Target Stock Nosedives Since Announcing Transgender Policy
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Target stock value is plummeting in the wake of a consumer boycott launched when the chain announced a controversial policy for transgender workers and customers.
The company acknowledged poor sales caused by "rapidly changing consumer behavior" is behind the stock slump.
Target's profit for the holiday quarter plunged 43 percent, with strong online sales failing to offset weaker business at its stores. In contrast, Wal-Mart stores posted another quarter of higher customer traffic and same-store sales.
On Tuesday, Target's stock plunged more than 12 percent on the news of its declining sales. Target shares have fallen to $58.78, down from a high of $83.98 last April – a 30 percent dip.
The slide began after the company announced it would accommodate the wishes of transgenders to use the facilities of their choice, triggering a boycott and nationwide attention.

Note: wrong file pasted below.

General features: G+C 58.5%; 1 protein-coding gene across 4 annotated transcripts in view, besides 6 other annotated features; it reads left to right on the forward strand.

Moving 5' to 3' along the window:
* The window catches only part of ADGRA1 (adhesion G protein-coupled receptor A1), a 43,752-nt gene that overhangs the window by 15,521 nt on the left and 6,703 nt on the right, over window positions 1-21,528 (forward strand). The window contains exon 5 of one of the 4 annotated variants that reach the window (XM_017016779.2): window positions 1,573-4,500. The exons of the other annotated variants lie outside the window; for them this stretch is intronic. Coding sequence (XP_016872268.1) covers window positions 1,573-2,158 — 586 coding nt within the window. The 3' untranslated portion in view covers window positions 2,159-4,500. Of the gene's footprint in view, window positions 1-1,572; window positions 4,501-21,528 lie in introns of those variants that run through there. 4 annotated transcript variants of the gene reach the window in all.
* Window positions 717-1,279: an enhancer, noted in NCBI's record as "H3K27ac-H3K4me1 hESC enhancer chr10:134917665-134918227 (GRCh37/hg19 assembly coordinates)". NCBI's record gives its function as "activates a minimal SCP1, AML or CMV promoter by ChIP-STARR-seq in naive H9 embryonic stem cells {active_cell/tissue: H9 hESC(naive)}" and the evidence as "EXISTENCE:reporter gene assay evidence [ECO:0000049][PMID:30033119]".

The statement in April 2016 read: "We welcome trans-gender team members and (customer) guests to use the restroom or fitting room facility that corresponds with their gender identity."
The American Family Association soon called for a boycott of the popular retail chain and, to date, about 1.45 million people have signed a pledge at the AFA website.
In a statement, AFA President Tim Wildmon said his group called for a boycott because the Target policy "would allow men to use the women's restrooms and fitting rooms in their stores."
"This (policy) is unacceptable for families, and the dangerous and misguided policy continues to put women and children in harm's way. Men don't belong in the same bathroom as our wives and daughters," Wildmon continued.
CBN has reached out to Target asking if they believe the plunge in sales and earnings is connected to their transgender policy and is awaiting a reply.
However, the company has previously stated that the drop in sales and earnings is because of a marketing strategy that didn't "adequately emphasize its prices."
On Tuesday the company announced that starting this year, it will slash prices and add more than 100 small format stores around urban areas, dense suburbs, and colleges.
"While the transition to this new model will present headwinds to our sales and profit performance in the short term, we are confident that these changes will best position Target for continued success over the long term," Cornell said in the company's earnings release.
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